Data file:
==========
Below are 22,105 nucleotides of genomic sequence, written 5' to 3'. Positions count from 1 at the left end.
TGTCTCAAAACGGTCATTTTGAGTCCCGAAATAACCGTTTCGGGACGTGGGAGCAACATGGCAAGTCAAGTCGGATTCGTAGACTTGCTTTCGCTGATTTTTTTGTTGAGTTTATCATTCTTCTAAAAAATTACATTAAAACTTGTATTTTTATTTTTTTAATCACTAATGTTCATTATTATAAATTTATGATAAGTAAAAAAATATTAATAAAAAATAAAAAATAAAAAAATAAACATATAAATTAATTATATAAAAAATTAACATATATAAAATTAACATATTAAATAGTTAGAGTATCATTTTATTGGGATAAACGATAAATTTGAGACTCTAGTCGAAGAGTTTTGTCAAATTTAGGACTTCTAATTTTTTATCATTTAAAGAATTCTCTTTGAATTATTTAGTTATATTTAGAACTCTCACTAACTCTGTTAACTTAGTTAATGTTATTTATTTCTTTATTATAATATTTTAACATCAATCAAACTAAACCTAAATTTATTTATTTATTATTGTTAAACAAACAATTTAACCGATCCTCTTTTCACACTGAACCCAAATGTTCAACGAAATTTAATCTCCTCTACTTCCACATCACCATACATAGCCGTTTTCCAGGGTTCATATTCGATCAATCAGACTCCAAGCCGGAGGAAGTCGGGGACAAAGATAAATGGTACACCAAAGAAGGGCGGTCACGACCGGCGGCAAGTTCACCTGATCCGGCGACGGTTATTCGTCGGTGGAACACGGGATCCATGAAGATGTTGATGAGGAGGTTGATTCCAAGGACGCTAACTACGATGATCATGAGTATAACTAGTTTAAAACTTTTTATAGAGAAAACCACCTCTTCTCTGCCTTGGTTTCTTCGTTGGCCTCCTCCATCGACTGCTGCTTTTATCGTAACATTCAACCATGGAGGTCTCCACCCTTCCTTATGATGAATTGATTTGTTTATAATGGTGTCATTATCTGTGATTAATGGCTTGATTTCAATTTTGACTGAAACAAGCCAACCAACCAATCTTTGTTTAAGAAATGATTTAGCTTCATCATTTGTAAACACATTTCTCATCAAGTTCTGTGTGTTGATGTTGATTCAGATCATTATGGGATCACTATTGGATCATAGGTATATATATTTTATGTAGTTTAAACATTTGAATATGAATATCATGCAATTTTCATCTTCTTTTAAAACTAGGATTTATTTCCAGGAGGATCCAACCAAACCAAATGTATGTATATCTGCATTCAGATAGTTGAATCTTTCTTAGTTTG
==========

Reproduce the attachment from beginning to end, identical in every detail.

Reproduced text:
Below are 22,105 nucleotides of genomic sequence, written 5' to 3'. Positions count from 1 at the left end.
TGTCTCAAAACGGTCATTTTGAGTCCCGAAATAACCGTTTCGGGACGTGGGAGCAACATGGCAAGTCAAGTCGGATTCGTAGACTTGCTTTCGCTGATTTTTTTGTTGAGTTTATCATTCTTCTAAAAAATTACATTAAAACTTGTATTTTTATTTTTTTAATCACTAATGTTCATTATTATAAATTTATGATAAGTAAAAAAATATTAATAAAAAATAAAAAATAAAAAAATAAACATATAAATTAATTATATAAAAAATTAACATATATAAAATTAACATATTAAATAGTTAGAGTATCATTTTATTGGGATAAACGATAAATTTGAGACTCTAGTCGAAGAGTTTTGTCAAATTTAGGACTTCTAATTTTTTATCATTTAAAGAATTCTCTTTGAATTATTTAGTTATATTTAGAACTCTCACTAACTCTGTTAACTTAGTTAATGTTATTTATTTCTTTATTATAATATTTTAACATCAATCAAACTAAACCTAAATTTATTTATTTATTATTGTTAAACAAACAATTTAACCGATCCTCTTTTCACACTGAACCCAAATGTTCAACGAAATTTAATCTCCTCTACTTCCACATCACCATACATAGCCGTTTTCCAGGGTTCATATTCGATCAATCAGACTCCAAGCCGGAGGAAGTCGGGGACAAAGATAAATGGTACACCAAAGAAGGGCGGTCACGACCGGCGGCAAGTTCACCTGATCCGGCGACGGTTATTCGTCGGTGGAACACGGGATCCATGAAGATGTTGATGAGGAGGTTGATTCCAAGGACGCTAACTACGATGATCATGAGTATAACTAGTTTAAAACTTTTTATAGAGAAAACCACCTCTTCTCTGCCTTGGTTTCTTCGTTGGCCTCCTCCATCGACTGCTGCTTTTATCGTAACATTCAACCATGGAGGTCTCCACCCTTCCTTATGATGAATTGATTTGTTTATAATGGTGTCATTATCTGTGATTAATGGCTTGATTTCAATTTTGACTGAAACAAGCCAACCAACCAATCTTTGTTTAAGAAATGATTTAGCTTCATCATTTGTAAACACATTTCTCATCAAGTTCTGTGTGTTGATGTTGATTCAGATCATTATGGGATCACTATTGGATCATAGGTATATATATTTTATGTAGTTTAAACATTTGAATATGAATATCATGCAATTTTCATCTTCTTTTAAAACTAGGATTTATTTCCAGGAGGATCCAACCAAACCAAATGTATGTATATCTGCATTCAGATAGTTGAATCTTTCTTAGTTTG